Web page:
During the 1990′s digital multiplexing, which allowed for several cameras at once to record, and introduced time lapse and motion only recording, increased the use of CCTV across the country, and increased the savings of time and money. From the mid-1990′s on, police departments across the country installed an increasing number of cameras in various public spaces including housing projects, schools and public parks departments. Following the September 11 attacks, the use of video surveillance has become a common occurrence in the country. CCTV  has become very common in banks and stores to discourage theft, by recording evidence of criminal activity. In recent decades, especially with general crime fears growing in the 1990′s and 2000′s, public space use of surveillance cameras has grown exponentially.

The History of IP Cameras

The first centralized IP camera was released in 1996 by Axis Communications. It was called the Axis Neteye 200 and was developed by the team of Martin Gren and Carl-Axel Alm. It used a custom web server internal to the camera. In late 1999, the company started using embedded Linux to operate its cameras. Axis also released documentation for its low-level API called “VAPIX”, which builds on the open standards of HTTP and real time streaming protocol (RTSP). This open architecture was intended to encourage third-party software manufacturers to develop compatible management and recording software.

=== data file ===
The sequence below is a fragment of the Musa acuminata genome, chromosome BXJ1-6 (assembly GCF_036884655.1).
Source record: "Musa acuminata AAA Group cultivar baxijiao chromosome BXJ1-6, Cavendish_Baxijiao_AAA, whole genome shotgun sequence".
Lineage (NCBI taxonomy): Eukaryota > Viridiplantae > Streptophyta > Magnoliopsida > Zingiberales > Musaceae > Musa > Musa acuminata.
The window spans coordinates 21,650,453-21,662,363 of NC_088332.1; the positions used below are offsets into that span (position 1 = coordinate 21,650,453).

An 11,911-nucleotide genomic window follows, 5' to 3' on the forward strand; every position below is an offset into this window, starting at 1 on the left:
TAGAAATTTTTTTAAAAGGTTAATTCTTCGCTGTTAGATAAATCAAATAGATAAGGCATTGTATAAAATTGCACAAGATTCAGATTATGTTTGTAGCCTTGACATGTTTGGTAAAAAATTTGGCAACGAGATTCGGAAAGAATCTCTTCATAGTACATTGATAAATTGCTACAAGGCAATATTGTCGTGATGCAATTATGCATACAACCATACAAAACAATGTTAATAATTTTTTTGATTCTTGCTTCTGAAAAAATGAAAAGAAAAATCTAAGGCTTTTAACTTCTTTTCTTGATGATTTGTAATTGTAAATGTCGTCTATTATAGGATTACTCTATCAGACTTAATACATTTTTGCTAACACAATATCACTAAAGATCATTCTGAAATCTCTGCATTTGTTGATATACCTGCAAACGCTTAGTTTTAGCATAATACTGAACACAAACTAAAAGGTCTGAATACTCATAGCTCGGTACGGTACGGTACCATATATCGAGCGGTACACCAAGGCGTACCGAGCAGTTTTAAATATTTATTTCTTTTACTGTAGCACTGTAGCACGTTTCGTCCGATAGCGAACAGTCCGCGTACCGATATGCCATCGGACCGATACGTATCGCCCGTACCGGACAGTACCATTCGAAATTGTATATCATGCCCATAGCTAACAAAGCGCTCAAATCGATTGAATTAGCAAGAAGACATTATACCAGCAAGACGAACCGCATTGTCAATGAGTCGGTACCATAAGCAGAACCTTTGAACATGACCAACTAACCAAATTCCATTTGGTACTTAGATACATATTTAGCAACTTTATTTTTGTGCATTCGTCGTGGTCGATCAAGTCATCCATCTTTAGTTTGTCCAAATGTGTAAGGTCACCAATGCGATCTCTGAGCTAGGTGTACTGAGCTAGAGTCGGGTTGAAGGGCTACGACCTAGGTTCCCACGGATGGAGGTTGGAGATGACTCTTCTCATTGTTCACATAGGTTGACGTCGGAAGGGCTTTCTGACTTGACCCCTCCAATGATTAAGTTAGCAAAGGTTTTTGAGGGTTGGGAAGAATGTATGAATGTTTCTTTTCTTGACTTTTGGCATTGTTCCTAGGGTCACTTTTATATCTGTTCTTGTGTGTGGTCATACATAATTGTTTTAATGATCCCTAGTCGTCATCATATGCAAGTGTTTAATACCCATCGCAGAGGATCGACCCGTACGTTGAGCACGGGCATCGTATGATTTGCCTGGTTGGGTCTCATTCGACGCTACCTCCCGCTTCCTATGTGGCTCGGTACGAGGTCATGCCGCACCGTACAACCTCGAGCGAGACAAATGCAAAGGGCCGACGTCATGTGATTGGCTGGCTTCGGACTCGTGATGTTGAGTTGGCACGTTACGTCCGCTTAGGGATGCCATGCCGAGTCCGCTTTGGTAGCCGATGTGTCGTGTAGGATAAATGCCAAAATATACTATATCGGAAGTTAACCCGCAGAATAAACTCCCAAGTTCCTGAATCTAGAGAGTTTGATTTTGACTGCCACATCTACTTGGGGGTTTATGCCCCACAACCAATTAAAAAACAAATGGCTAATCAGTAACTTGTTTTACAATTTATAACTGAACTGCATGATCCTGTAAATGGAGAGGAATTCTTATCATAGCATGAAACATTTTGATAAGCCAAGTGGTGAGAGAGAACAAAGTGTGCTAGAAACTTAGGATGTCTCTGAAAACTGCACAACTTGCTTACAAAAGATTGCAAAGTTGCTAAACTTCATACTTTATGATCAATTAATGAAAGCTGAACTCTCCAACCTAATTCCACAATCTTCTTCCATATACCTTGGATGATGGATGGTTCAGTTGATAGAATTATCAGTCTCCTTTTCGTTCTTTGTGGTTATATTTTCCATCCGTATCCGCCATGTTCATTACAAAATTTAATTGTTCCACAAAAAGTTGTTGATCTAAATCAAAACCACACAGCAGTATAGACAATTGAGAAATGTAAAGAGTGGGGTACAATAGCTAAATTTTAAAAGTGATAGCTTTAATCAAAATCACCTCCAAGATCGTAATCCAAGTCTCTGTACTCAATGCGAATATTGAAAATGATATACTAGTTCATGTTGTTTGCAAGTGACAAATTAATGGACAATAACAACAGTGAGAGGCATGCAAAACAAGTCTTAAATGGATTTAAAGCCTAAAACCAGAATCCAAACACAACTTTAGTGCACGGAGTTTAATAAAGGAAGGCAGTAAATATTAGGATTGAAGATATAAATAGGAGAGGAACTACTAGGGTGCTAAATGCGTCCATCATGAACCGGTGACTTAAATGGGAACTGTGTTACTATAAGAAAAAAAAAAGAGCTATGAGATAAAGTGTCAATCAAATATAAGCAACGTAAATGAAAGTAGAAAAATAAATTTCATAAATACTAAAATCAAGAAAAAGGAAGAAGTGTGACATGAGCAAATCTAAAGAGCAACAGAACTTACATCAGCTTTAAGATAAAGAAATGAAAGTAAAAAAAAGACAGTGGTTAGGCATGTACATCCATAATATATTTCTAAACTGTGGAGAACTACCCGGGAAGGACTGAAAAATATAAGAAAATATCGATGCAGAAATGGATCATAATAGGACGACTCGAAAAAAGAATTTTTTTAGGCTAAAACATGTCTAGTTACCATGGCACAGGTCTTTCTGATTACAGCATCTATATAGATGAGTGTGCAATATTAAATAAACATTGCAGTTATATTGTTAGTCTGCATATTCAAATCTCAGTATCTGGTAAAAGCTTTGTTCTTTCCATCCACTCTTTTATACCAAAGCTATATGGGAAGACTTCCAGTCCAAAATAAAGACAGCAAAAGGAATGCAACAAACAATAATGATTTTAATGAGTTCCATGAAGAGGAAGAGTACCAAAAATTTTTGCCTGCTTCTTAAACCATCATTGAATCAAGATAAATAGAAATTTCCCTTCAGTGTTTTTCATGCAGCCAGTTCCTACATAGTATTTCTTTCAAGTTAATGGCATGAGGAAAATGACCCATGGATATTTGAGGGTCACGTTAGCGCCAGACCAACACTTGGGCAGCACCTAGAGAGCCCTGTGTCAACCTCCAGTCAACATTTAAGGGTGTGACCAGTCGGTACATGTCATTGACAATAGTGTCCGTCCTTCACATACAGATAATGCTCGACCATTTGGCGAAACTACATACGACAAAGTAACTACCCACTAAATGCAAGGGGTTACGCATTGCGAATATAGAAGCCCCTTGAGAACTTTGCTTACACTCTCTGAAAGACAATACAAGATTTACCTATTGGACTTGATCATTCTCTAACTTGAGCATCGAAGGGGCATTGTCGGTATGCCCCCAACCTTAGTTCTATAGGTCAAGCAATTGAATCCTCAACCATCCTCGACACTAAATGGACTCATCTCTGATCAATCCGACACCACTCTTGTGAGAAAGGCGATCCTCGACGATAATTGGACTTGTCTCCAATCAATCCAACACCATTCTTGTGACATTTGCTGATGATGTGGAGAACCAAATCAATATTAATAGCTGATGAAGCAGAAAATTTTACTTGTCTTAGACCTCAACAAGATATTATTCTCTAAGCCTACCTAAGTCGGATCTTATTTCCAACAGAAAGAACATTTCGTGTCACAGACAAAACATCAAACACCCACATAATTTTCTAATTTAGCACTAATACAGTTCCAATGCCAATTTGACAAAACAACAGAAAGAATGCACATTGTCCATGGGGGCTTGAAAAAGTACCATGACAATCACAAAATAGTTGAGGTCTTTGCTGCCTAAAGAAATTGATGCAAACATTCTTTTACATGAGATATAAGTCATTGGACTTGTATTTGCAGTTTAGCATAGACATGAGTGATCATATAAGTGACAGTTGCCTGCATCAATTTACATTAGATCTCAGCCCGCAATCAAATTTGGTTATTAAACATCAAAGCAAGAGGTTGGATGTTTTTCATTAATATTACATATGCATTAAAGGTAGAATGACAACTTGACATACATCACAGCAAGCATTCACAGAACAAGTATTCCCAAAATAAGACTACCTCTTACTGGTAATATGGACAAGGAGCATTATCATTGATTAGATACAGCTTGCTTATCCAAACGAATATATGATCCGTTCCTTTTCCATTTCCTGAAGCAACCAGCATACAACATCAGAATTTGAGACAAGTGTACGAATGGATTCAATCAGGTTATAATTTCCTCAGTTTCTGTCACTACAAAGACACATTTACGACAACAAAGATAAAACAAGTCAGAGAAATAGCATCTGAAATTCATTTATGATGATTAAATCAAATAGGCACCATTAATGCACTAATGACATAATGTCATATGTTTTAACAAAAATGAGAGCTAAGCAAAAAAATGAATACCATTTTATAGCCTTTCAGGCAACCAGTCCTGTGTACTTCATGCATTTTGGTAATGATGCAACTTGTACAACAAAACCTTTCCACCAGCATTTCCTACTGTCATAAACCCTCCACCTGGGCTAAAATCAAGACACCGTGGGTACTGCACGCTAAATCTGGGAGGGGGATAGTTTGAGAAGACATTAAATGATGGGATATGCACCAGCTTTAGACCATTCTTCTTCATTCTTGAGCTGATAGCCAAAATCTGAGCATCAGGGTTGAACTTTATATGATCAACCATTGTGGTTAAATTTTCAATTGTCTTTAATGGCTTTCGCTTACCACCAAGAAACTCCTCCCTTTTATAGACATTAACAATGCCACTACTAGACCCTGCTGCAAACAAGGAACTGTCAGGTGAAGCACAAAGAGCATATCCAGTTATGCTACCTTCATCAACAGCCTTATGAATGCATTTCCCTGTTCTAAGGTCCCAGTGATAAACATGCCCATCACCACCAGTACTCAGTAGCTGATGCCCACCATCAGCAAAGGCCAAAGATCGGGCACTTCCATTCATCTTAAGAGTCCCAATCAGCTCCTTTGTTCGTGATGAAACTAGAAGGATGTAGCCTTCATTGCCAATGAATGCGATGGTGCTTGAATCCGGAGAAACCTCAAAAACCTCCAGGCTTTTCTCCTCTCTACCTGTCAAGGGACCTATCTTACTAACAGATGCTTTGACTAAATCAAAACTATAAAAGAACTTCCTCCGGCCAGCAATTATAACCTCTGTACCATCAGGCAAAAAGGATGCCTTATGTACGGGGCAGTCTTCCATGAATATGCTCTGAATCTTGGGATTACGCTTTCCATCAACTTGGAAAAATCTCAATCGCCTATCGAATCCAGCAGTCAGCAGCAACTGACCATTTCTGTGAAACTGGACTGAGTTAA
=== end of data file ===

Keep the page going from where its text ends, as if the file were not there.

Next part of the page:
The first decentralized IP camera was released in 1999 by Mobotix. The camera’s Linux system contained video, alarm, and recording management function, thus the camera system did not require licensed video management software to manage the recording event, or video management.

The first IP camera with on-board video content analytic’s (VCA) was released in 2005 by Intellio. This camera was able to detect a number of different events, such as if an object was stolen, a human crossed a line, a human entered a predefined zone, or if a car moved in the wrong direction.

IP cameras are available at resolutions from 0.3 (VGA resolution) to 29 megapixels. As in the consumer TV business, in the early 21st century, there has been a shift towards high-definition video resolutions, e.g. 720p or 1080i and 16:9 widescreen format.

IP Camera Standards